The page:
Niall Ferguson is a little concerned these days.
The feeling started years ago, during one of his stints leading a course in Western civilization. “Each time I taught it, I felt I was getting closer to an original answer to the question, ‘Why did the West dominate the rest?’ plus the subordinate question, ‘Is it over?’ ”
Ferguson, the Laurence A. Tisch Professor of History, believes we are witnessing the end of the predominance of the West— “Europe and North America, broadly,” he says—relative to countries like China, India, and Brazil. Much of the rest of the world has not only caught up with Western achievements; according to Ferguson, the West also has lost faith in its own civilization because of the widespread perception that its success was almost exclusively the result of violence and imperialism.
So his latest book, Civilization: The West and the Rest, was mostly produced amid a mood of uneasiness, he admits. “I was worried that the West was losing sight of what made it so successful, and perhaps losing those advantages that had previously been so important.”
In Civilization, Ferguson dubs these Western advantages his six “killer apps,” which are competition, science, property rights, medicine, consumerism, and the work ethic. “The prescription must be to reinstall and update these apps, to take these six things and make sure we’re doing them as well as we can,” he argues.
“I’ve spent a lot of time lately thinking about how healthy these things are in the West, and the answer is not very. While I was writing the book I also realized that what other fallen civilizations had in common was the speed with which their downfall happened. Things don’t always happen gradually in history; sometimes they fall apart quite fast. So there’s a certain urgency in my argument. If you don’t watch out, things can go wrong very rapidly. By the way, I think that’s what’s happened in Europe. The financial crisis has gone from bad to worse in the span of a year.”
The candid and sometimes controversial Ferguson is especially troubled by the rampant belief that all civilizations are not only equal, but that “the West was actually bad because Western power was based exclusively on conquest and colonization.”
“That self-flagellation, which has been a feature of the academe for a generation, is quite corrosive, because if you teach a generation that the West was essentially wicked and its passing shouldn’t be mourned, then your students aren’t going to feel tremendously committed to its values.”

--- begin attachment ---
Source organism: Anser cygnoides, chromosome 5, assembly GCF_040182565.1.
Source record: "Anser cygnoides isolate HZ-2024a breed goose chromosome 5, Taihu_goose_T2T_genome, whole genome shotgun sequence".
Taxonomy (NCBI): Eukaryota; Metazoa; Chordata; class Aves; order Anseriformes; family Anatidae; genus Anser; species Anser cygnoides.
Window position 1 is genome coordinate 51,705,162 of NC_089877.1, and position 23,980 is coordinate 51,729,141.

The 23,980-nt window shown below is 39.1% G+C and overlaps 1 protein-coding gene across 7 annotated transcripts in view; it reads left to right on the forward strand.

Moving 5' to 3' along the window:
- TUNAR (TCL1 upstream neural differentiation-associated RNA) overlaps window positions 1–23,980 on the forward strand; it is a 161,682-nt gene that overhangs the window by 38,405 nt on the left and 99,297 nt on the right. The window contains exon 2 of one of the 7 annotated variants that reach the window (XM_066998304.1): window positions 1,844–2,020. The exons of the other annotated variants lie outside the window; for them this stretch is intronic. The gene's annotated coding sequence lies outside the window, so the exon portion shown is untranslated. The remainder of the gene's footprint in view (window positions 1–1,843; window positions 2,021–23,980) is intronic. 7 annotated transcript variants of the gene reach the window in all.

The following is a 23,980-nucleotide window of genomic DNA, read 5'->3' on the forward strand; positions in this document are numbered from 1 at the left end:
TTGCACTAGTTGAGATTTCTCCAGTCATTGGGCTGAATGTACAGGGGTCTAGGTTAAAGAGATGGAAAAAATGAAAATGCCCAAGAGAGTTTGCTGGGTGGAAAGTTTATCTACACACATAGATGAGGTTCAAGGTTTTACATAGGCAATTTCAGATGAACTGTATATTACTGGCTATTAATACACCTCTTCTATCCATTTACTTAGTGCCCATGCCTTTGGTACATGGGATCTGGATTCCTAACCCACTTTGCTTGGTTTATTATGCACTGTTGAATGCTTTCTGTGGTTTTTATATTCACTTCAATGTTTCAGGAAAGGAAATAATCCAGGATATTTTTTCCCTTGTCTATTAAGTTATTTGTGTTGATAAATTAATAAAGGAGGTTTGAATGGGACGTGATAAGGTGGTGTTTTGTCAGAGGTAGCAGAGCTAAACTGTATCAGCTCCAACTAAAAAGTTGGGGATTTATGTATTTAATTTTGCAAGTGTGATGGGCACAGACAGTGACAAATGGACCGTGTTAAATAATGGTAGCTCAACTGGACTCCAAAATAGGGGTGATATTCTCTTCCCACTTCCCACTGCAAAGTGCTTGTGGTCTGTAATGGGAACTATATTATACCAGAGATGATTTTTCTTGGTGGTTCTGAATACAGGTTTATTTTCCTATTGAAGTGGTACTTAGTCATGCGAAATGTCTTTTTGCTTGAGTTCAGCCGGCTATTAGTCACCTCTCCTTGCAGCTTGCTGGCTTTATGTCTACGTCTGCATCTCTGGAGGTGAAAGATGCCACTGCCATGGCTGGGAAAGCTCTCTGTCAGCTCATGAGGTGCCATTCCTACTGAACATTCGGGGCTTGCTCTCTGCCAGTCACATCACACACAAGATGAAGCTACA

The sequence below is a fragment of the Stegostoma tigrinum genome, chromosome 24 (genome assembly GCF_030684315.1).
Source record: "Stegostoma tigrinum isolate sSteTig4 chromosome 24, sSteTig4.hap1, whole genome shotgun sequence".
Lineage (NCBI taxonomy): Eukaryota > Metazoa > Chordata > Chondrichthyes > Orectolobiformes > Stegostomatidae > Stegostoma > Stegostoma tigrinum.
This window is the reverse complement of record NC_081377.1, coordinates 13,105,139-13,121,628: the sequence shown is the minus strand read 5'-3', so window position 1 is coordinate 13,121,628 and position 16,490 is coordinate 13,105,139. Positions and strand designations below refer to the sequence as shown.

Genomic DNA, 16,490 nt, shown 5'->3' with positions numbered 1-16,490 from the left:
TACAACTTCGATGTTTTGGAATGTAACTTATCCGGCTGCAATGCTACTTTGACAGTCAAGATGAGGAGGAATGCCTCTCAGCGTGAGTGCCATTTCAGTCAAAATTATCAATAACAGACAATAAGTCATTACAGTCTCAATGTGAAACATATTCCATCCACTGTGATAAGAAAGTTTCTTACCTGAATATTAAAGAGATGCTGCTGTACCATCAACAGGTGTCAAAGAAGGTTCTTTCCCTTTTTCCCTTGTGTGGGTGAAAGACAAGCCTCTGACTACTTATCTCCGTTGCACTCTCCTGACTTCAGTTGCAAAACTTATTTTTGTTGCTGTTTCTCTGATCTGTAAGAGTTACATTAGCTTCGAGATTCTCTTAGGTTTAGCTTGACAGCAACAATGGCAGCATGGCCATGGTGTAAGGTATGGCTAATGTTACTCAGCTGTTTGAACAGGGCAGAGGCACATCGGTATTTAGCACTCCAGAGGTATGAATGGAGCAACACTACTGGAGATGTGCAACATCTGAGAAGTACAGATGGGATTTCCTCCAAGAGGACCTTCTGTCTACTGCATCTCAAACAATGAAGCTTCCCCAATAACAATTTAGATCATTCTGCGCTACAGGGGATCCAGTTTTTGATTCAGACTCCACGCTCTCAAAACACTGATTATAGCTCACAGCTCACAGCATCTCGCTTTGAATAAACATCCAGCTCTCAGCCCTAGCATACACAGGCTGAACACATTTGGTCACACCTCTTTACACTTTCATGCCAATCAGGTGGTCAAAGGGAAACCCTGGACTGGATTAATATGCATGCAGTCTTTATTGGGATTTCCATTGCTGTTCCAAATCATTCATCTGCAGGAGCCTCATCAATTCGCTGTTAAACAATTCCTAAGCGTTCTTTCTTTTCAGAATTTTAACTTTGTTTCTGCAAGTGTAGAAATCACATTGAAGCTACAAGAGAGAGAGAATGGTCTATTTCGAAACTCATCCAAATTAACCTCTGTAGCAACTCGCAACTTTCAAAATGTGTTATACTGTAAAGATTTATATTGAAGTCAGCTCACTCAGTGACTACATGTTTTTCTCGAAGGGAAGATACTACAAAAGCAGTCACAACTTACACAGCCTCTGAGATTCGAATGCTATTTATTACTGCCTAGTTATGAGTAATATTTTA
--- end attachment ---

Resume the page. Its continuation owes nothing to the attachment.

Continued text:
“The West, in some respects—not all—was a more successful civilization than any other because it was successful economically in making people richer than they ever were before; successful socially in creating greater opportunities, not least for women than any previous society; and successful culturally in opening up whole avenues of scientific and other inquiry that had previously been closed,” he says. “Therefore, we shouldn’t think of the West just in terms of conquest and colonization, slavery and exploitation. That’s only a part of the story. The least original thing that the West did after 1500 was empire.”
Apart from his prolific writing (he’s now at work on a multivolume biography of Henry Kissinger), Ferguson makes ample time for his four children, including a new son, and for playing the double bass.
The former high school punk rocker (“We had several different names, one of which was ‘The Strand’; we were closely modeled on the Jam”) traded in his six-string after discovering jazz. He still plays bass occasionally with the London-based quintet “A Night in Tunisia.”
Ferguson’s sobering message will air on television this spring, when PBS screens the series ‘Civilization: Is the West History?’, which he wrote and presented. “My argument is, ‘Look, let’s identify the strengths, and let’s not pretend that in the period after 1500 something remarkable didn’t happen. There’s a reason why the West got so much richer, longer-lived, healthier, and better educated than anybody else, and it wasn’t just machine guns.’ This idea annoys some people,” he shrugs, “but that’s OK.”